Last September, South Sudanese president Salva Kiir and rebel leader Riek Machar signed a peace deal ending the country’s five-year civil war. The deal halted most fighting, but the country remains in shambles, and the number of South Sudanese citizens facing food and water insecurity continues to grow. For one village the nearest functioning well is eight hours away by foot.
As the civil war winds down, other conflicts emerge in the young country. Like many African nations, resource shortages have driven a spike in farmer-herder conflict. The United Nations recently held a conference between farmers in South Sudan’s Aweil region and the nomadic people of Reziaghat, Sudan. The two groups spar annually, mainly over water. The UN conference sought to establish migration routes and included recommendations for peaceful coexistence. The country’s dry season, when migration takes place, typically lasts from January through June.
“We need water, food, health care facilities, just about everything. I know of at least 10 people who died from hunger last year, and yet more from thirst.” –Elizabeth, a resident of rural South Sudan, in reference to ongoing resource shortages in the country.
“This issue of water should be taken seriously because it is the cause of conflict.” –Mel Bol Mel, the deputy administrator of Rumaker, South Sudan, in reference to farmer-herder conflict in northern South Sudan.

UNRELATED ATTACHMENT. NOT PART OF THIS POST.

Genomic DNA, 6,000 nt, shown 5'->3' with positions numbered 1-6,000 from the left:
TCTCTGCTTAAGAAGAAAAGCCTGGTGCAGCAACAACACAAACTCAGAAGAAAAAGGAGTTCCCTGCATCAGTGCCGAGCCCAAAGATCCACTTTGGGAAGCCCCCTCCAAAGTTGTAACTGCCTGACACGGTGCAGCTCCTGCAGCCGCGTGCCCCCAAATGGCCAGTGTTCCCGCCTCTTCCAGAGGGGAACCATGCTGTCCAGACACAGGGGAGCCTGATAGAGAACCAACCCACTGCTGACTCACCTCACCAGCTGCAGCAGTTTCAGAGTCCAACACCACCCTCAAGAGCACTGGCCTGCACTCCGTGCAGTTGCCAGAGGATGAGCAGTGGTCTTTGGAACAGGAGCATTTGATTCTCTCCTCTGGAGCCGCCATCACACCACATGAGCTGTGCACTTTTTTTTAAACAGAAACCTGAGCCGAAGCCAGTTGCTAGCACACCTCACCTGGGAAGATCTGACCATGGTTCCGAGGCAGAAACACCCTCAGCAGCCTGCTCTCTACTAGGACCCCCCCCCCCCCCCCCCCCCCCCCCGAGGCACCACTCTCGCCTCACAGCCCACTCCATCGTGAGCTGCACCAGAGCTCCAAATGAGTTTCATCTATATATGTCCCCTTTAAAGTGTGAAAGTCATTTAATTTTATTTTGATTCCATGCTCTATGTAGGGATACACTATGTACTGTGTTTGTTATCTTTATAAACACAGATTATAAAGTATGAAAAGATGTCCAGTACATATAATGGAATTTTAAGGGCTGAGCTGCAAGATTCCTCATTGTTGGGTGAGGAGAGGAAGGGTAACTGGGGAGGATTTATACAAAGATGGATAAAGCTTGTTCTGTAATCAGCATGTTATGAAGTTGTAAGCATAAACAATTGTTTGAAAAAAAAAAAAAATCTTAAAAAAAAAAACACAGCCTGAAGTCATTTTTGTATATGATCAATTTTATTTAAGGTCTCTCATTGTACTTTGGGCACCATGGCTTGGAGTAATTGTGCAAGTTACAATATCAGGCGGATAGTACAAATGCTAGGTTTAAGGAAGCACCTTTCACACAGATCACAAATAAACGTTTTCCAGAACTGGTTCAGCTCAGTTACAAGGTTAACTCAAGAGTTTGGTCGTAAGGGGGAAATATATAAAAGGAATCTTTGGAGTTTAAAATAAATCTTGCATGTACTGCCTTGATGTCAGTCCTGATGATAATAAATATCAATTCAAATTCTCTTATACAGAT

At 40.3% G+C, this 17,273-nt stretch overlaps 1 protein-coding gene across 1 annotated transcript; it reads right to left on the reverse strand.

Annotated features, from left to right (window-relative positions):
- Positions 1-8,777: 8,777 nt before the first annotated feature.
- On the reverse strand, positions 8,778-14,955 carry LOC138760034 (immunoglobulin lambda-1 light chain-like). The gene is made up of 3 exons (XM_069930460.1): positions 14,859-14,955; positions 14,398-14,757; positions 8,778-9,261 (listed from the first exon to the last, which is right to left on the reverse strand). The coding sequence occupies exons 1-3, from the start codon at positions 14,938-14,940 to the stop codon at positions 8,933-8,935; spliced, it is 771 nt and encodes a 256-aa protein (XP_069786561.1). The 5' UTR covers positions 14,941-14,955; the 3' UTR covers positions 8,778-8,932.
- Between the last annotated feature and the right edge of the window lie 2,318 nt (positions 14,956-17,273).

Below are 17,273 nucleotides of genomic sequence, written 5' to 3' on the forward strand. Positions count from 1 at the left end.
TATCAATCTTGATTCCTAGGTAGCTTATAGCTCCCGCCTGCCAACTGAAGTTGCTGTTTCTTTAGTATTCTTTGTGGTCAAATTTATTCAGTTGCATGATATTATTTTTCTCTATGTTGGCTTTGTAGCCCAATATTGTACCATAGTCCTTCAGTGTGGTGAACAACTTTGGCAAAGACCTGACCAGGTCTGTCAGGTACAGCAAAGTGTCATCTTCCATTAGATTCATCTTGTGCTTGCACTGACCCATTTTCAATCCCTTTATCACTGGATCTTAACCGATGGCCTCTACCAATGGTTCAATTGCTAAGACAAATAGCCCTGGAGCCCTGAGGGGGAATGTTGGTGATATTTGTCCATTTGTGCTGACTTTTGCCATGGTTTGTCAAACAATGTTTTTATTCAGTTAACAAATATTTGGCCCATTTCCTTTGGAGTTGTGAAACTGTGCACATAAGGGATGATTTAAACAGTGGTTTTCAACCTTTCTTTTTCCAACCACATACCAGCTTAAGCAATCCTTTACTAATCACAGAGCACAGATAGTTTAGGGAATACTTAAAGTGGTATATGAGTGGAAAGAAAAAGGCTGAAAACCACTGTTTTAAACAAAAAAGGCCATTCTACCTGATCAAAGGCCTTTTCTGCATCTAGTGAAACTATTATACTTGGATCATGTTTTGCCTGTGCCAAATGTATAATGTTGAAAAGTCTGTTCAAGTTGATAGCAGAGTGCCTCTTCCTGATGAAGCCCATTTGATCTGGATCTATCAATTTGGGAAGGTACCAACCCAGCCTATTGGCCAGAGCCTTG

By the Numbers
7.1 million Residents of South Sudan who are in need of humanitarian assistance in 2019, according to the United Nations.
5.2 million Residents of South Sudan who are facing food insecurity.
4 million South Sudanese citizens who were internally and externally displaced during the country’s civil war.
On the Radar
As government rebuilding operations falter, aid organizations are trying to fill the gap, but chronic funding shortages are slowing efforts. Humanitarian groups fear funding may worsen further now that a tenuous peace has been established.
Resources and Further Reading
In context reporting from Circle of Blue: HotSpots H2O, October 8: Millions in South Sudan Rely on Distant, Dirty Water Sources
Farmers and cattle keepers work to overcome conflict caused by lack of water resources in Aweil (ReliefWeb)
South Sudan’s civil war may be over, but the need for humanitarian funding is ever more urgent (The Independent)
Kayla Ritter is a recent graduate of Michigan State University, where she studied International Relations and Teaching English to Speakers of Other Languages. She is currently based in Manton, Michigan. Kayla enjoys running, writing, and traveling. Contact Kayla Ritter